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Abstract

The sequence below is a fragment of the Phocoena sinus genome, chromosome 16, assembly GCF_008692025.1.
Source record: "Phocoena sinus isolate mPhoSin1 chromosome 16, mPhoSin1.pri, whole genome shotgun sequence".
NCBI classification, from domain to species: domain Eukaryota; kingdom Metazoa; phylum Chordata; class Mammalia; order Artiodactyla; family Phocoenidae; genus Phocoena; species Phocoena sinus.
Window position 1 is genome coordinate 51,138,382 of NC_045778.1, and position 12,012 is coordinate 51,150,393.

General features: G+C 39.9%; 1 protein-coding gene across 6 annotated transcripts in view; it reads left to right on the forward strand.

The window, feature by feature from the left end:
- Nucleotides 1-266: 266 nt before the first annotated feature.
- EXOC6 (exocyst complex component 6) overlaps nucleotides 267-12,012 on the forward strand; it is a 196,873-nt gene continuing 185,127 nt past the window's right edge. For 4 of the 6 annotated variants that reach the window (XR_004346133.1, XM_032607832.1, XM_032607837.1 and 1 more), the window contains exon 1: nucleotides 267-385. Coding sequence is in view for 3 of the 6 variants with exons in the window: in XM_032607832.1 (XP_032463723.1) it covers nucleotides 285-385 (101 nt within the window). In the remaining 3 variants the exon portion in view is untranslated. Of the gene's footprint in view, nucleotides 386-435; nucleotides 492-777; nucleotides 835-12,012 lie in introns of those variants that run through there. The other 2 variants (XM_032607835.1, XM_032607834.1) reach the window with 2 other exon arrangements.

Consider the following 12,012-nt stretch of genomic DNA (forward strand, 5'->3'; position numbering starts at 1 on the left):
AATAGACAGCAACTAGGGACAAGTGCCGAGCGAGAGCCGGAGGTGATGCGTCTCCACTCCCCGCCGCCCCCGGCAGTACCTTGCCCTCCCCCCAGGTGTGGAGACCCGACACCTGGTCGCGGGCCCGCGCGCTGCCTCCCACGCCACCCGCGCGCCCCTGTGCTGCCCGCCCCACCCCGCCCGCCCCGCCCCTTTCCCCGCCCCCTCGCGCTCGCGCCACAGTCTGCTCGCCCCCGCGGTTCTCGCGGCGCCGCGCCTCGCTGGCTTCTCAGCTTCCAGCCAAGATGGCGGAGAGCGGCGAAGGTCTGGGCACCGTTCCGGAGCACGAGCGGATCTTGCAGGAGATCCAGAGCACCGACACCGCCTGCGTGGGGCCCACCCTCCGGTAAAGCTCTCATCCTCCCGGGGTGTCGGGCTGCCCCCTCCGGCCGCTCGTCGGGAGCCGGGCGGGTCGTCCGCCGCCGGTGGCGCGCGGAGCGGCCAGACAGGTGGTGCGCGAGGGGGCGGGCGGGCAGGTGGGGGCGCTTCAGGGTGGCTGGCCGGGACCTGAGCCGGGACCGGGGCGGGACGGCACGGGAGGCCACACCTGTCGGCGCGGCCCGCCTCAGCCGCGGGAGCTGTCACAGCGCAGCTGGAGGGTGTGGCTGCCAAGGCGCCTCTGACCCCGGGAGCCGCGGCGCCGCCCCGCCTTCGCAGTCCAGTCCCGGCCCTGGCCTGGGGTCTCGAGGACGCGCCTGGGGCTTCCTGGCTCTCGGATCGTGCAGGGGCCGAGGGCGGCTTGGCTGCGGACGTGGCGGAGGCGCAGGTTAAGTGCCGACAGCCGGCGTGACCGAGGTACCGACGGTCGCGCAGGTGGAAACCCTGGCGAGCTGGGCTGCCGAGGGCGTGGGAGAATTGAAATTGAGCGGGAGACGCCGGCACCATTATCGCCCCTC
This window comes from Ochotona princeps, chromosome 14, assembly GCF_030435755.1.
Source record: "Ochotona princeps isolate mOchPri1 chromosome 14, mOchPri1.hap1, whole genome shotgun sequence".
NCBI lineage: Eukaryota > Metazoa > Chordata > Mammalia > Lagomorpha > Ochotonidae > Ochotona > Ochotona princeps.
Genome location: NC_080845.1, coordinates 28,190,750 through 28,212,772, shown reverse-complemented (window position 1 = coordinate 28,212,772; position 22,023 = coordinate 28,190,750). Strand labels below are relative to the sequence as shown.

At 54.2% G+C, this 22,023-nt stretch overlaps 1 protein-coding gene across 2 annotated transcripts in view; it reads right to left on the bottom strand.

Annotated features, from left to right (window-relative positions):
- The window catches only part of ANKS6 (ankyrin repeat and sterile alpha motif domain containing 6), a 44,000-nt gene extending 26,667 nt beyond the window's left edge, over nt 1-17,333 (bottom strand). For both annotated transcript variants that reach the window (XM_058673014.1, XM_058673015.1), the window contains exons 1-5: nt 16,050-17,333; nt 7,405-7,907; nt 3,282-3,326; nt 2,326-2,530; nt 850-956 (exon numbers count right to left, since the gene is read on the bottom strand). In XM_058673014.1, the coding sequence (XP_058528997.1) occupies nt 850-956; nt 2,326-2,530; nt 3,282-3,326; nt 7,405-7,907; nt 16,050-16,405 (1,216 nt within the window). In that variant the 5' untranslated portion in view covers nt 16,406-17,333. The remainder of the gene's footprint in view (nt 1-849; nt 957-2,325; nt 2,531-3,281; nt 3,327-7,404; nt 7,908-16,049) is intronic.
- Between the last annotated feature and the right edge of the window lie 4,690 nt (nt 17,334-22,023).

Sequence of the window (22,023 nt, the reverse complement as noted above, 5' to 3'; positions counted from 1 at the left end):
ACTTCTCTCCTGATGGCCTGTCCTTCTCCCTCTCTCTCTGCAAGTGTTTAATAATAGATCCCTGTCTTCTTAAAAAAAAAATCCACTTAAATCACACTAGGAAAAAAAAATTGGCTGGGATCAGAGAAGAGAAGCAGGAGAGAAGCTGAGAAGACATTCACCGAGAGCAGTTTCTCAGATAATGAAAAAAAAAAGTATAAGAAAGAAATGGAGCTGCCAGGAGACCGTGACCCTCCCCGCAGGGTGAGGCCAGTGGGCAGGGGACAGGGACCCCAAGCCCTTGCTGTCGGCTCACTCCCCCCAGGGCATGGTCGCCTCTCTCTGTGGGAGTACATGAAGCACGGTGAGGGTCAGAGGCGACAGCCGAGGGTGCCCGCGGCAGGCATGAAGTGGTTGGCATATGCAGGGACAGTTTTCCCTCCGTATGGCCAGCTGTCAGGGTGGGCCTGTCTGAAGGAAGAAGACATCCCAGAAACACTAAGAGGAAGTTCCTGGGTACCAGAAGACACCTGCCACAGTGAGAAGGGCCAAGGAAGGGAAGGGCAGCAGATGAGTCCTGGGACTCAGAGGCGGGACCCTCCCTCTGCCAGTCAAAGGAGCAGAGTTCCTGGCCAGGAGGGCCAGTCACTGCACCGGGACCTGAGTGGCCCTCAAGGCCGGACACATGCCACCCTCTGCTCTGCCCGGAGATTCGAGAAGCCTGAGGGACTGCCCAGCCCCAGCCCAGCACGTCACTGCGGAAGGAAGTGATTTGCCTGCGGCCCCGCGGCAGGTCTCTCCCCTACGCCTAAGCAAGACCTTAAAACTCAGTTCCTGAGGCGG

The neoclassical paradigm has proven to be a rich approach for evaluating a variety of issues for individual and social decision-making. However, an increasing body of literature suggests that actual behavior systematically violates the neoclassical utility model. This paper reviews a number of alternative models for decision-making. Results from the literature show several examples of apparently "irrational" behavior that can be explained in terms of these alternative motivations. The paper also extends the received literature by examining in some detail the implications of one such model which is based on the psychological feeling of ambivalence. The paper demonstrates that ambivalence has the potential for explaining the appearance of intransitive choices, the use of rules of thumb in decision-making and the large discrepancies between stated willingness-to-pay and willingness-to-accept, all of which have been observed in various settings. There are potentially great rewards from innovative research that expands the neoclassical paradigm to incorporate additional motivational factors in decision-making.

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